Wed, 19 Oct 2016 12:13:52 +0000
Many dog owners complain that their dogs steal food from kitchen counters or even the dinner table. A new term was even coined to describe this behavior: counter-surfing. If you're tired of losing your dinner to a sneaky pooch every time you turn your back, here's what you can do about it.
Wed, 06 Apr 2016 18:28:12 +0000
Fri, 24 Jul 2015 20:00:29 +0000
Thu, 09 Apr 2015 17:06:09 +0000
Want to try some fun and games?
Mon, 05 Jan 2015 18:30:43 +0000
A search-and-rescue start
Thu, 03 Apr 2014 20:59:11 +0000
Walking is a natural behavior for dogs, so what is the big deal about teaching them to walk nicely on a leash? It shouldn’t be that hard, should it?
Yet dog trainers all over the world always have clients with this problem (almost single-handedly guaranteeing the trainers’ job security!). Leash-pulling is a problem that even some of the best trainers are unable to solve for their clients, despite the latest and greatest “no-pull” equipment that offers a helping hand.
Thu, 03 Apr 2014 13:58:05 +0000
Tue, 01 Oct 2013 14:00:00 +0000
A note from Karen Pryor:
Sherri Lippman was an early adopter of clicker training. She is co-author and co-star, with Virginia Broitman, of the award-winning clicker training video, The How of Bow Wow! Sherri has been a presenter at ClickerExpo and at APDT.
While working in California at a wildlife rehabilitation center with a public display of educational animals, one of the challenges Sherri took on was the training of a long-term resident, a crippled raven that was fearful and unapproachable. The following account is, in my opinion, a dazzling example of ingenious behavioral management. Sherri taught the bird to recognize cues for necessary upcoming events, negative (netting the raven for veterinary care), harmless (cleaning and feeding), and positive (training). More to the point, she taught the staff and the many volunteers to present the cues reliably. Read on to see what happened.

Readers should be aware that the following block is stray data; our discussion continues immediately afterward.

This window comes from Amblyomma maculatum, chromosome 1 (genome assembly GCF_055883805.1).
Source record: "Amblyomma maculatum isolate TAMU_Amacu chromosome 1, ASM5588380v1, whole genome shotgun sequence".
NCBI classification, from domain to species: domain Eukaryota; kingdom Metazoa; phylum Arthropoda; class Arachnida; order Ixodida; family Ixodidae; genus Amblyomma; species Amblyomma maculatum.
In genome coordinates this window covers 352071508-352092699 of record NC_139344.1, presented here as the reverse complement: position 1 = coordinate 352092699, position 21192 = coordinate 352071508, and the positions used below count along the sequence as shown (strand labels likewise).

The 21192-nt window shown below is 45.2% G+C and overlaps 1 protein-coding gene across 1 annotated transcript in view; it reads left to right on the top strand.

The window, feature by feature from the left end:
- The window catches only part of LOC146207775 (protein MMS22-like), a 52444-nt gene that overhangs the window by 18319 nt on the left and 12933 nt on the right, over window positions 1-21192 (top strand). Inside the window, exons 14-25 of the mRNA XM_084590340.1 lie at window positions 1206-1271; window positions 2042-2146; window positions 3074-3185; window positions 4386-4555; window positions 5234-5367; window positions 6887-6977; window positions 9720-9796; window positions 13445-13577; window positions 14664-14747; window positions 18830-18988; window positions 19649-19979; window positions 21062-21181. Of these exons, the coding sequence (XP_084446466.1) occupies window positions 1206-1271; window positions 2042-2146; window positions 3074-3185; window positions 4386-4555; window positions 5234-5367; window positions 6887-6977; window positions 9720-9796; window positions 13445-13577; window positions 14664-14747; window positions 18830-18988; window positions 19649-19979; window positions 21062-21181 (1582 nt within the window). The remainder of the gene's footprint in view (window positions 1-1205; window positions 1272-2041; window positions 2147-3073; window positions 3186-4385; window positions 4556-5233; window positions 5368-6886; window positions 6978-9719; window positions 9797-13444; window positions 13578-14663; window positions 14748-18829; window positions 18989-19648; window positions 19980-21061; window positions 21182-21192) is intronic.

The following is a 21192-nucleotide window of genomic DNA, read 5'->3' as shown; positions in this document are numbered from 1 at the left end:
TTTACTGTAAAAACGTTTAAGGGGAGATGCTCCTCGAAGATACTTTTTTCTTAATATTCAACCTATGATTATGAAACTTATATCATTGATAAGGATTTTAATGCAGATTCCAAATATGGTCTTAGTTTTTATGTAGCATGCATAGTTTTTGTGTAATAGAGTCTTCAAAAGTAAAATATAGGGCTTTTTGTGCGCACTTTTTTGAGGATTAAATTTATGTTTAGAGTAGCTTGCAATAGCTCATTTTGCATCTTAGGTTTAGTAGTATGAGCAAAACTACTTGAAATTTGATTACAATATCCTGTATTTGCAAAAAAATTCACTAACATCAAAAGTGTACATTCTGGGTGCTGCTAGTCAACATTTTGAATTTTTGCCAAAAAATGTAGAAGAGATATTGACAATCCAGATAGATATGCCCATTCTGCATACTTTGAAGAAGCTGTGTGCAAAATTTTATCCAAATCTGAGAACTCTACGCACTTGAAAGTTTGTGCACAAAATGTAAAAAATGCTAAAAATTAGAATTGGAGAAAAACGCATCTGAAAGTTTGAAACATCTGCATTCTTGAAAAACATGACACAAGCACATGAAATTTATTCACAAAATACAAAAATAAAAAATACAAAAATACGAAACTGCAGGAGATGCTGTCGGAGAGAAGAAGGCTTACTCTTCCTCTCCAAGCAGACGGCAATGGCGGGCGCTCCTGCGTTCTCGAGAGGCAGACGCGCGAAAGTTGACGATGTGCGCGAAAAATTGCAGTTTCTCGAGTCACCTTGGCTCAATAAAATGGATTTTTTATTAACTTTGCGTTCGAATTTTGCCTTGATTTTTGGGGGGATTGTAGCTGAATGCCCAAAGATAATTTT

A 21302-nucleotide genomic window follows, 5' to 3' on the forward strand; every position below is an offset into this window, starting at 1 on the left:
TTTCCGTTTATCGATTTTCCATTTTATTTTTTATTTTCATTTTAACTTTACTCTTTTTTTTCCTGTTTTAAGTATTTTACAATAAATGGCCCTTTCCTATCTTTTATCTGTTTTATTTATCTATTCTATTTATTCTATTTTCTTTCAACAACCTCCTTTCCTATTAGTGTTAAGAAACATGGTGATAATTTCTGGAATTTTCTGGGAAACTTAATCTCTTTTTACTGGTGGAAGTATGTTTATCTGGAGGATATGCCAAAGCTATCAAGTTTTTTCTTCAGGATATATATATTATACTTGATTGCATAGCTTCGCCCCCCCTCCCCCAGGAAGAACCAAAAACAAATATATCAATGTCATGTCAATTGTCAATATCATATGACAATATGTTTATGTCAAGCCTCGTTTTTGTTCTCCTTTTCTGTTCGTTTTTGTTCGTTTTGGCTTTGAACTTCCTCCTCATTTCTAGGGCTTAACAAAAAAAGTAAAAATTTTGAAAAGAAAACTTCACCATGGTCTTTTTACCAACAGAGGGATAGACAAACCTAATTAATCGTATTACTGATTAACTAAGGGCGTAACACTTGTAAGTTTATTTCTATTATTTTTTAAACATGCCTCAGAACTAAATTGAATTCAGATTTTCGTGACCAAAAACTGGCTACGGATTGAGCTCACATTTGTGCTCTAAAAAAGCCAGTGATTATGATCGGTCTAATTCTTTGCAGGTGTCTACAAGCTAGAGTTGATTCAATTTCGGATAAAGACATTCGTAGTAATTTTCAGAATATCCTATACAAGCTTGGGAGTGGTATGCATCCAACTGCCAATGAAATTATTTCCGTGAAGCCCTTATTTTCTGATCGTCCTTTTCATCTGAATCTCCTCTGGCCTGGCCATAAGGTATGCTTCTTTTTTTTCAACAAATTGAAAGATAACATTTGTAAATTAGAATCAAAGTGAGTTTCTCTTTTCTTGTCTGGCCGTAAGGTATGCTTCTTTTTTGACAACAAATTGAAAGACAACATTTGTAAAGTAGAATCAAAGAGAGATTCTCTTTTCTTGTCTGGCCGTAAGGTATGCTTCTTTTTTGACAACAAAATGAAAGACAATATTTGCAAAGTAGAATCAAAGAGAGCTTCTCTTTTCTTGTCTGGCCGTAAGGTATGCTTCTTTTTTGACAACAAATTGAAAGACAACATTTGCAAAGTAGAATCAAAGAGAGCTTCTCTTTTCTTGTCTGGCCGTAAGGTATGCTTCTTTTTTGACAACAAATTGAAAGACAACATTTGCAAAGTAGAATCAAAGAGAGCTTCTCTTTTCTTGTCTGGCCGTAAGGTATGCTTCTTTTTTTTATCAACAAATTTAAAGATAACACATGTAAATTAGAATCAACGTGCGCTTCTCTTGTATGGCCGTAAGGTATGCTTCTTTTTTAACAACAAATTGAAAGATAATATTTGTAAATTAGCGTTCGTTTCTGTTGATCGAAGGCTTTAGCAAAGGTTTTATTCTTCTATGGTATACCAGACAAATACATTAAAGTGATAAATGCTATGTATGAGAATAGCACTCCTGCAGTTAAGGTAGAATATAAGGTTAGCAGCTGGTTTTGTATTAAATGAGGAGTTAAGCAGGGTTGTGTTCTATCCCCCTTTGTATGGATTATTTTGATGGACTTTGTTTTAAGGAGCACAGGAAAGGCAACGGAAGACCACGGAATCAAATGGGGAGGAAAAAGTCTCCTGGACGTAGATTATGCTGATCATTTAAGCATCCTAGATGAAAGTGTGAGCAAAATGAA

Thu, 01 Aug 2013 19:44:10 +0000
Mon, 01 Jul 2013 18:32:45 +0000
For many years, we have preached about the importance of training according to Good Agility Practices. What that means is making sure that training is permeated by focus and intensity, and that your handling system is followed both during and in between exercises. This philosophy of training is not only true for agility training, but provides benefits for all kinds of training.
Fri, 01 Mar 2013 15:00:00 +0000
As a newcomer to the sport of dog agility, I couldn't wait to train my dog, Jessie, to perform all the obstacles. Clicker in hand, I jumped in with great enthusiasm. Jessie learned to perform jumps and tunnels in no time, and the contact obstacles (A-frame, dog walk, and teeter) came along quickly. We were attending weekly classes, and also doing some practice sessions on our own. Soon we began running short "courses," or series of obstacles.
Sat, 01 Dec 2012 14:00:00 +0000
We had recently moved into our new house, taking with us one young retriever and two cats, Chloe and Mia. It was a quiet neighborhood, with little access to native wildlife, except for a booming field mouse population. We decided that the cats could stay outside during the day, so long as they came in at night. We couldn't decide on a suitable location for a cat door, and, truth be told, we had more pressing things to spend the money on.
Thu, 01 Nov 2012 15:10:48 +0000
A note from Karen Pryor: